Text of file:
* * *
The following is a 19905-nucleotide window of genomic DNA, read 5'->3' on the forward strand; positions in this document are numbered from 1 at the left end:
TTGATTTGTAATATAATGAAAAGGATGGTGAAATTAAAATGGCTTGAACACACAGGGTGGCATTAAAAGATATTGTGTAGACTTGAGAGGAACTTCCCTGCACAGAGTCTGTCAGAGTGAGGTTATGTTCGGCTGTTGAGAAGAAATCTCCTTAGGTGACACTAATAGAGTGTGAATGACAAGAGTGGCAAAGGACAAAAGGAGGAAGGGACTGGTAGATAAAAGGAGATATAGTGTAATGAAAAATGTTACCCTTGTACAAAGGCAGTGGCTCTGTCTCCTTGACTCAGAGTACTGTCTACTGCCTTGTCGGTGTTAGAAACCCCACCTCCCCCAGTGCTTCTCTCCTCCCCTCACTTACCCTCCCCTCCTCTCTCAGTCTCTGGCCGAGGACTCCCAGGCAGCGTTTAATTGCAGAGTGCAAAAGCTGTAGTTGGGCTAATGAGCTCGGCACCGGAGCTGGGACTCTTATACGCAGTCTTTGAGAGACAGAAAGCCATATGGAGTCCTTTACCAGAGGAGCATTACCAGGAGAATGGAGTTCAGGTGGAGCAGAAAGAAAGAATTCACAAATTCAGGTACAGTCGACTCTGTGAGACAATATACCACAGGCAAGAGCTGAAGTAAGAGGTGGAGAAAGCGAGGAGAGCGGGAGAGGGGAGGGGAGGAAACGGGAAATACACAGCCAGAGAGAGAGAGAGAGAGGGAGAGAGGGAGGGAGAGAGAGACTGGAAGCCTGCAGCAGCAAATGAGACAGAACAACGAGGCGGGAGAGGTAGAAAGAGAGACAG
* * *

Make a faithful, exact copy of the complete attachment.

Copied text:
The following is a 19905-nucleotide window of genomic DNA, read 5'->3' on the forward strand; positions in this document are numbered from 1 at the left end:
TTGATTTGTAATATAATGAAAAGGATGGTGAAATTAAAATGGCTTGAACACACAGGGTGGCATTAAAAGATATTGTGTAGACTTGAGAGGAACTTCCCTGCACAGAGTCTGTCAGAGTGAGGTTATGTTCGGCTGTTGAGAAGAAATCTCCTTAGGTGACACTAATAGAGTGTGAATGACAAGAGTGGCAAAGGACAAAAGGAGGAAGGGACTGGTAGATAAAAGGAGATATAGTGTAATGAAAAATGTTACCCTTGTACAAAGGCAGTGGCTCTGTCTCCTTGACTCAGAGTACTGTCTACTGCCTTGTCGGTGTTAGAAACCCCACCTCCCCCAGTGCTTCTCTCCTCCCCTCACTTACCCTCCCCTCCTCTCTCAGTCTCTGGCCGAGGACTCCCAGGCAGCGTTTAATTGCAGAGTGCAAAAGCTGTAGTTGGGCTAATGAGCTCGGCACCGGAGCTGGGACTCTTATACGCAGTCTTTGAGAGACAGAAAGCCATATGGAGTCCTTTACCAGAGGAGCATTACCAGGAGAATGGAGTTCAGGTGGAGCAGAAAGAAAGAATTCACAAATTCAGGTACAGTCGACTCTGTGAGACAATATACCACAGGCAAGAGCTGAAGTAAGAGGTGGAGAAAGCGAGGAGAGCGGGAGAGGGGAGGGGAGGAAACGGGAAATACACAGCCAGAGAGAGAGAGAGAGAGGGAGAGAGGGAGGGAGAGAGAGACTGGAAGCCTGCAGCAGCAAATGAGACAGAACAACGAGGCGGGAGAGGTAGAAAGAGAGACAG